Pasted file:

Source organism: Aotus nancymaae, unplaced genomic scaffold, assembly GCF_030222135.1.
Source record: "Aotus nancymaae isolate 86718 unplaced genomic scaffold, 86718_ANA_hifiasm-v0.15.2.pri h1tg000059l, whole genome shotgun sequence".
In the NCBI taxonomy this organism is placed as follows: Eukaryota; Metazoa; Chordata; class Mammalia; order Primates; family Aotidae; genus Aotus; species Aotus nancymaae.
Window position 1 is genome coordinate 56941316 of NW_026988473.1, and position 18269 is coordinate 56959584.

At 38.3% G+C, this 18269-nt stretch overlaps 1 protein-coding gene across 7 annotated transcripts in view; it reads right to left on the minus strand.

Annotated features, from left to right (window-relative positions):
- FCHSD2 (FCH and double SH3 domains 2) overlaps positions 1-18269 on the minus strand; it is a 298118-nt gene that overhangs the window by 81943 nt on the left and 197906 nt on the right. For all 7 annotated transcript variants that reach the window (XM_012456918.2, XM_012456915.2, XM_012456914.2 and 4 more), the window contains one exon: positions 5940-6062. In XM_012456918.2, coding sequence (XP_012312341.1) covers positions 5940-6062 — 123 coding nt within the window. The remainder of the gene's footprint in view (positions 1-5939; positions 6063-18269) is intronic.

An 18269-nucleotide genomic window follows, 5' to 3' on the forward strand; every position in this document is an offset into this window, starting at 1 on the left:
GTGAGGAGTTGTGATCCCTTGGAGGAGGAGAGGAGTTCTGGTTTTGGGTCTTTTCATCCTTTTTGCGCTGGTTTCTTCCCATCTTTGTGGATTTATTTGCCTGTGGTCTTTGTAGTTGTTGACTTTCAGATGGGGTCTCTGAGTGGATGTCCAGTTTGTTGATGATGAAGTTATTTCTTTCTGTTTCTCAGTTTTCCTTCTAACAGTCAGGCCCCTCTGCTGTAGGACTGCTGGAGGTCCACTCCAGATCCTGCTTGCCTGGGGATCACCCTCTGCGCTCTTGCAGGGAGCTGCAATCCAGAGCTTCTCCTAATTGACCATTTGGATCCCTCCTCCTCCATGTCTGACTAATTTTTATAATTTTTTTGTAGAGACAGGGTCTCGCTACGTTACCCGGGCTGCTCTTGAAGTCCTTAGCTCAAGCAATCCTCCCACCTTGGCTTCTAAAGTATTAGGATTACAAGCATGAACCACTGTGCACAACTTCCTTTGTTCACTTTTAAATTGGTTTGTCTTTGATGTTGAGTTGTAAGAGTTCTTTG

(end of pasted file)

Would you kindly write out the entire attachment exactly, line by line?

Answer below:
Source organism: Aotus nancymaae, unplaced genomic scaffold, assembly GCF_030222135.1.
Source record: "Aotus nancymaae isolate 86718 unplaced genomic scaffold, 86718_ANA_hifiasm-v0.15.2.pri h1tg000059l, whole genome shotgun sequence".
In the NCBI taxonomy this organism is placed as follows: Eukaryota; Metazoa; Chordata; class Mammalia; order Primates; family Aotidae; genus Aotus; species Aotus nancymaae.
Window position 1 is genome coordinate 56941316 of NW_026988473.1, and position 18269 is coordinate 56959584.

At 38.3% G+C, this 18269-nt stretch overlaps 1 protein-coding gene across 7 annotated transcripts in view; it reads right to left on the minus strand.

Annotated features, from left to right (window-relative positions):
- FCHSD2 (FCH and double SH3 domains 2) overlaps positions 1-18269 on the minus strand; it is a 298118-nt gene that overhangs the window by 81943 nt on the left and 197906 nt on the right. For all 7 annotated transcript variants that reach the window (XM_012456918.2, XM_012456915.2, XM_012456914.2 and 4 more), the window contains one exon: positions 5940-6062. In XM_012456918.2, coding sequence (XP_012312341.1) covers positions 5940-6062 — 123 coding nt within the window. The remainder of the gene's footprint in view (positions 1-5939; positions 6063-18269) is intronic.

An 18269-nucleotide genomic window follows, 5' to 3' on the forward strand; every position in this document is an offset into this window, starting at 1 on the left:
GTGAGGAGTTGTGATCCCTTGGAGGAGGAGAGGAGTTCTGGTTTTGGGTCTTTTCATCCTTTTTGCGCTGGTTTCTTCCCATCTTTGTGGATTTATTTGCCTGTGGTCTTTGTAGTTGTTGACTTTCAGATGGGGTCTCTGAGTGGATGTCCAGTTTGTTGATGATGAAGTTATTTCTTTCTGTTTCTCAGTTTTCCTTCTAACAGTCAGGCCCCTCTGCTGTAGGACTGCTGGAGGTCCACTCCAGATCCTGCTTGCCTGGGGATCACCCTCTGCGCTCTTGCAGGGAGCTGCAATCCAGAGCTTCTCCTAATTGACCATTTGGATCCCTCCTCCTCCATGTCTGACTAATTTTTATAATTTTTTTGTAGAGACAGGGTCTCGCTACGTTACCCGGGCTGCTCTTGAAGTCCTTAGCTCAAGCAATCCTCCCACCTTGGCTTCTAAAGTATTAGGATTACAAGCATGAACCACTGTGCACAACTTCCTTTGTTCACTTTTAAATTGGTTTGTCTTTGATGTTGAGTTGTAAGAGTTCTTTG